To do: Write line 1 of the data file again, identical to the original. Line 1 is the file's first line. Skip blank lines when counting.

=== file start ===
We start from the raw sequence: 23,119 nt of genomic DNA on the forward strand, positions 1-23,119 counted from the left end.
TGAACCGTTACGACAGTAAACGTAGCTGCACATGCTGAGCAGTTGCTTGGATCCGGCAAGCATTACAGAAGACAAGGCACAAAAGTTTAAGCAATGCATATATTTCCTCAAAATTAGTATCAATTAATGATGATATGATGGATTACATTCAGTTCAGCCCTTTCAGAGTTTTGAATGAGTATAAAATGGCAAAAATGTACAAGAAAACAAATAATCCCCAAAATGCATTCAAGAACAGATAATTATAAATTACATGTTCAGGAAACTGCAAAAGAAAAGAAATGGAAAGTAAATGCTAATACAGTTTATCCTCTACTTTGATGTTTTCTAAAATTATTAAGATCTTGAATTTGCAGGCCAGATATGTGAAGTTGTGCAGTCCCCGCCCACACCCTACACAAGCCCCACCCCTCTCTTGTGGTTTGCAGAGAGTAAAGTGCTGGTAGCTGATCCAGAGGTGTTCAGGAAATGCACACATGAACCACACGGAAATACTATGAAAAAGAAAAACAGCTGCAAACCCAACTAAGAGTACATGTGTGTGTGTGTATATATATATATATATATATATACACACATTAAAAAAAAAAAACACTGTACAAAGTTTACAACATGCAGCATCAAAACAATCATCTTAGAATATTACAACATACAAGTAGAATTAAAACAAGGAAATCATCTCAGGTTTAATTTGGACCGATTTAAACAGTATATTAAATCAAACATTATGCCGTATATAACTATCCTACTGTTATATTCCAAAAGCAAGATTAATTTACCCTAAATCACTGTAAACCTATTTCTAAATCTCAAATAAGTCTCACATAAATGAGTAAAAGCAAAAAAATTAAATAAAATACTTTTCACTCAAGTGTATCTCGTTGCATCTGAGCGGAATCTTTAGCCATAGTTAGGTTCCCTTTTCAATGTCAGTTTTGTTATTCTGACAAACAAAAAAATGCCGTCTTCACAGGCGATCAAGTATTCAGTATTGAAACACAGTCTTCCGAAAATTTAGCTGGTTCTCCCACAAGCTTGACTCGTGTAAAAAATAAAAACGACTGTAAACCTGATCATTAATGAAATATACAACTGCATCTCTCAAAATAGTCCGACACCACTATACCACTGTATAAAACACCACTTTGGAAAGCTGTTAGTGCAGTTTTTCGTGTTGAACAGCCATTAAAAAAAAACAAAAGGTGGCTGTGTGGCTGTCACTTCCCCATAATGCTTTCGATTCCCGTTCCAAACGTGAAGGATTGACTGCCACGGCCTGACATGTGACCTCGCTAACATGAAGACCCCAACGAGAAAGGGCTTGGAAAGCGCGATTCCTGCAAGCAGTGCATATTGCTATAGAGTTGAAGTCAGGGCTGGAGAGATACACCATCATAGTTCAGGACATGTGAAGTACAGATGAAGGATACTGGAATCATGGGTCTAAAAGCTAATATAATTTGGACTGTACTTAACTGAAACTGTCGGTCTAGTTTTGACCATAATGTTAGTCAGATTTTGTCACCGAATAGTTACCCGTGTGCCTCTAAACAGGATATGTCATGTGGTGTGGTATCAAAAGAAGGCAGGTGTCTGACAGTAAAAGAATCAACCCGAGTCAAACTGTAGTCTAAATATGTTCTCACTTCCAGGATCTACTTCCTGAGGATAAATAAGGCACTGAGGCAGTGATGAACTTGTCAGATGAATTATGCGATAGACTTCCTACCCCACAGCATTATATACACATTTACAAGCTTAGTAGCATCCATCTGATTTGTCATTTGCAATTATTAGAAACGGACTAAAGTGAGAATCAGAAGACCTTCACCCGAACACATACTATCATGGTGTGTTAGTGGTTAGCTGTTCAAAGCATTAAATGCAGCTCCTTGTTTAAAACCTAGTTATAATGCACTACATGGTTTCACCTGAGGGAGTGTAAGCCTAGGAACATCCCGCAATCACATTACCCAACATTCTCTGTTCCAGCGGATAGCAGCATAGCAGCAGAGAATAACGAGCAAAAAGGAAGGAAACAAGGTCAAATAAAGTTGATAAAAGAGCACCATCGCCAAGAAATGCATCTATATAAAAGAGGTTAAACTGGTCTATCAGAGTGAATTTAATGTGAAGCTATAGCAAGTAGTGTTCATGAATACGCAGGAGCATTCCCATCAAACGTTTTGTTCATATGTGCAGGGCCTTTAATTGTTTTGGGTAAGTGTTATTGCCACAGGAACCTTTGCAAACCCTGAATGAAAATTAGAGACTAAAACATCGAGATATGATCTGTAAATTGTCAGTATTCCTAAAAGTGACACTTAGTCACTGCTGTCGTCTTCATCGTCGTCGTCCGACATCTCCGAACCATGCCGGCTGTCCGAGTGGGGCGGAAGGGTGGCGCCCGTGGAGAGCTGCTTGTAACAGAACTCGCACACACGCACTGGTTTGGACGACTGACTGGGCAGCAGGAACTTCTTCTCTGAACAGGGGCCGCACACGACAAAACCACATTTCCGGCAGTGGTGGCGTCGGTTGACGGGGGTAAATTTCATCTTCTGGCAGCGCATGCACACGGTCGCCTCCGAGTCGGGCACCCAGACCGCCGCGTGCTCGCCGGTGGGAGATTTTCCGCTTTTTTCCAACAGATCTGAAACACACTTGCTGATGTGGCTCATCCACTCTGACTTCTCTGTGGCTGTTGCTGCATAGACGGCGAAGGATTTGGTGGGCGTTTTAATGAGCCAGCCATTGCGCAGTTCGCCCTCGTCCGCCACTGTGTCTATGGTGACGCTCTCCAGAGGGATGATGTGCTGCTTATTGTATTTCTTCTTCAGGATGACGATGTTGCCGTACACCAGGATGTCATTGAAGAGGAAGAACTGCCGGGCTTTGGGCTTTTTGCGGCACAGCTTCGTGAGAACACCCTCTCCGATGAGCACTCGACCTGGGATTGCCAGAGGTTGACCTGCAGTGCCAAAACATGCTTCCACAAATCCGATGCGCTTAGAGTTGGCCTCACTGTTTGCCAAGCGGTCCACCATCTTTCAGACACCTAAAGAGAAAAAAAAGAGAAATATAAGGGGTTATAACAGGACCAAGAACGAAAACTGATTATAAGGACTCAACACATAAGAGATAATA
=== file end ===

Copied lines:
We start from the raw sequence: 23,119 nt of genomic DNA on the forward strand, positions 1-23,119 counted from the left end.